For your reference:
The New York City financial crisis
of the mid-1970s

(Based on an article in The Workers' Advocate, June 24, 1976)


. For over a year, New York City, the headquarters of the U.S. financial oligarchy, has been in the grips of a severe financial crisis. Since June of last year the city has been on the verge of bankruptcy. This crisis is a sharp manifestation of the overall deep crisis and decay of U.S. imperialism. The U.S. is in its worst (its sixth) economic crisis since World War II, a crisis which has become very deep and widespread. Since the fall of 1973 the crisis has spread to many areas of the U.S. monopoly capitalist economy, which has been racked with severe inflation of the dollar, the energy crisis in the winter of 1973-74, a severe over-production crisis in industry, the failure of several banks and companies and, most recently, the crisis in the finances of the public sector, particularly the governments at the state and local levels. The public sector has historically been expanded by the monopoly capitalists as a bulwark against total economic collapse. The fact that this sector, then, is in crisis plainly exposes that the U.S. monopoly capitalist system is thoroughly crisis-ridden and in rapid decay. The program of the finance capitalists in attempting to alleviate the financial crisis in New York City has been to attack the city workers and to shift the burden of their crisis onto the city workers, the oppressed nationalities, the students and the working people as a whole.

New York City government launches onslaught
against city workers and broad masses

. Since the onset of the crisis the capitalist government has launched many attacks on the livelihood of the New York city workers and broad masses in its effort to make the working people bear the brunt of the crisis. The city government has attacked the city workers' trade unions by unilaterally breaking the union contracts, declaring the city workers' wages frozen at the pre-June 1975 level and annulling scheduled wage increases. Furthermore, a 2.3% cut in take-home pay has been imposed by the city government decreasing its payments into the city workers' pension funds, while the workers' payments into them were increased. Some 46,000 city workers' jobs have been eliminated out of an original 300,000, both through attrition and direct layoffs, throwing tens of thousands of workers into the ranks of the unemployed. As well, the city has seized the city workers' pension funds and is using the workers' money to back the city's debts and to buy city bonds. All interest earned by these funds above 4% is being siphoned off as additional revenues for the city government. This last measure amounts to robbing over $100 million a year out of pension funds which are already in danger of running out in ten years.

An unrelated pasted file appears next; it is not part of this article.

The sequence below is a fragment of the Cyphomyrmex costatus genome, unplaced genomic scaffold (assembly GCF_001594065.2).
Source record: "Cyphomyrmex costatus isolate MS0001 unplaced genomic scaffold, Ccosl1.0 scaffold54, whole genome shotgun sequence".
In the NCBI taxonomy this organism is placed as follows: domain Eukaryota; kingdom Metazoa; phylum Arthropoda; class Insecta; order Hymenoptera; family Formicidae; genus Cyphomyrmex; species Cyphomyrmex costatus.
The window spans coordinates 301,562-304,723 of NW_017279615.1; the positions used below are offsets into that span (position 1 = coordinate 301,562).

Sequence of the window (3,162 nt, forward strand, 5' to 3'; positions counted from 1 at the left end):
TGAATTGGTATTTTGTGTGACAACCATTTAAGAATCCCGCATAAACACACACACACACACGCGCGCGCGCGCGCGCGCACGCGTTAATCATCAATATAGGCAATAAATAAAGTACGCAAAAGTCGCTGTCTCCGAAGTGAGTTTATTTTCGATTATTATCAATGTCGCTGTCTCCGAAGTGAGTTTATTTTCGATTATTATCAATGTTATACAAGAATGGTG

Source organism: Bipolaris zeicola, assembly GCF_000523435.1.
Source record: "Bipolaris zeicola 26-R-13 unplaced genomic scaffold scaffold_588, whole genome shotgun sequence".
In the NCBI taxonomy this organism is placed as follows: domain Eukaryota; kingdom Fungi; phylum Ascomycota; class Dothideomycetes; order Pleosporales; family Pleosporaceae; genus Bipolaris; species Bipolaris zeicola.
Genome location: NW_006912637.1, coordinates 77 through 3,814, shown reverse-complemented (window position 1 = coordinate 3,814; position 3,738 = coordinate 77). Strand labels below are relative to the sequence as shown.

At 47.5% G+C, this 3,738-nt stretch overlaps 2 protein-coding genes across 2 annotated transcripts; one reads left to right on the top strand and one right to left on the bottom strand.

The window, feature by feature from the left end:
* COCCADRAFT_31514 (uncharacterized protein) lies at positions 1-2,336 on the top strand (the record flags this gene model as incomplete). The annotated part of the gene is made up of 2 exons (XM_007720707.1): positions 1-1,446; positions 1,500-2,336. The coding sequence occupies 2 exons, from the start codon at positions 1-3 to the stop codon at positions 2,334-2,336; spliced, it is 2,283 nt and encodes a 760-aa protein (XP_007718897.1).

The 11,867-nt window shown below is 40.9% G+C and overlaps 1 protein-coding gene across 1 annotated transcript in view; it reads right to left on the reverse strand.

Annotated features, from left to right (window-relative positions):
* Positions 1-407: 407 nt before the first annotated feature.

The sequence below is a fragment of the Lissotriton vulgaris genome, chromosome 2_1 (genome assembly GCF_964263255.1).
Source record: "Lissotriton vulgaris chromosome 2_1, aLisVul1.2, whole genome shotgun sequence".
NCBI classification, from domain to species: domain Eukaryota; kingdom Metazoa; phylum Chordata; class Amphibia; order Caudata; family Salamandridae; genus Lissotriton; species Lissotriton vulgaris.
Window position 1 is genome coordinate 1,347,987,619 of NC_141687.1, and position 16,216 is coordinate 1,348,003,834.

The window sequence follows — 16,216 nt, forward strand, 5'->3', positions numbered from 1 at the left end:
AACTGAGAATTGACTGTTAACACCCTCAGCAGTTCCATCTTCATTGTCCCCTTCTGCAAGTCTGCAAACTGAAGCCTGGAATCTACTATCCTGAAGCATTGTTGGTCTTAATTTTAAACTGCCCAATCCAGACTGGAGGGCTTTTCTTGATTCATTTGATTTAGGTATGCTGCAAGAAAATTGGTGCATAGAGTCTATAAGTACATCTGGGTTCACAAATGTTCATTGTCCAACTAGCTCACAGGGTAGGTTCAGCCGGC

. The remaining employed city workers have had their labor enormously speeded up. For instance, since June 1975 the number of teachers has been decreased by 20% -- only 44,000 out of 55,000 remain. As a consequence, class size has increased to between 45 and 60 students per class, and the teachers have a much heavier work-load. The sanitation workers have been put on smaller work crews and have higher collection quotas per crew. In the city hospitals the nursing staff has been reduced down to one nurse per ward. In the Parks Department, 3,713 workers now do the work formerly done by 6,107.

. There have been many cut-backs in areas of the city budget which are not so vital to the capitalists at this time. This is causing great hardship to the working masses. The cut-backs in the Education budget -- lay-offs of 11,000 teachers as well as the closing of several schools -- have severely affected elementary and high school education. The budget has been cut in the city university system (CUNY) -- a system including 20 colleges with a 1975-76 enrollment of some 270,000 students - and the burden of the crisis placed squarely on the students and their families. The budget cut and reorganization of the university system has meant an end to the open enrollment policy (where any high school graduate could enter the city university system), and the institution of an annual tuition fee of an estimated $750 lo $900 per year while until now there has been no tuition fee. It is estimated that enrollment in September 1976 will be reduced by at least 10,000 students from that of a year ago as a result of the budget cut. The health care budget has been cut. One hospital and whole wings of others have already been closed and plans have been made to close at least four more hospitals. Ambulance service has been cut. Out-patient schedules are running 4 months behind. Welfare and Medicaid coverage are being cut back, and plans have been proposed to remove a substantial number of people from the welfare rolls. Along with the lay-offs, wage freeze and cutbacks in various services, there has been a $550 million increase in city taxes since June 1975.

The masses resist the shifting of the crisis burden

. The city workers and masses have many times responded to these attacks on their living conditions with stiff resistance. The 10,000 sanitation workers, almost 3,000 of whom were among the 19,000 city workers laid-off last July 1, waged a militant strike struggle in response to these lay-offs and heavier work-loads. As well, many other city workers staged work slow-downs or called in sick to combat the layoffs. The city nurses have also struck the city. In September, the 55,000 city teachers waged a strike struggle in response to drastic elimination of teachers' jobs and attacks on working conditions such as increased class size, reduced sick leave, longer work week and so forth. Repeated demonstrations have taken place by students, faculty and workers opposing the undermining of the City University system as well as cut-backs in other areas.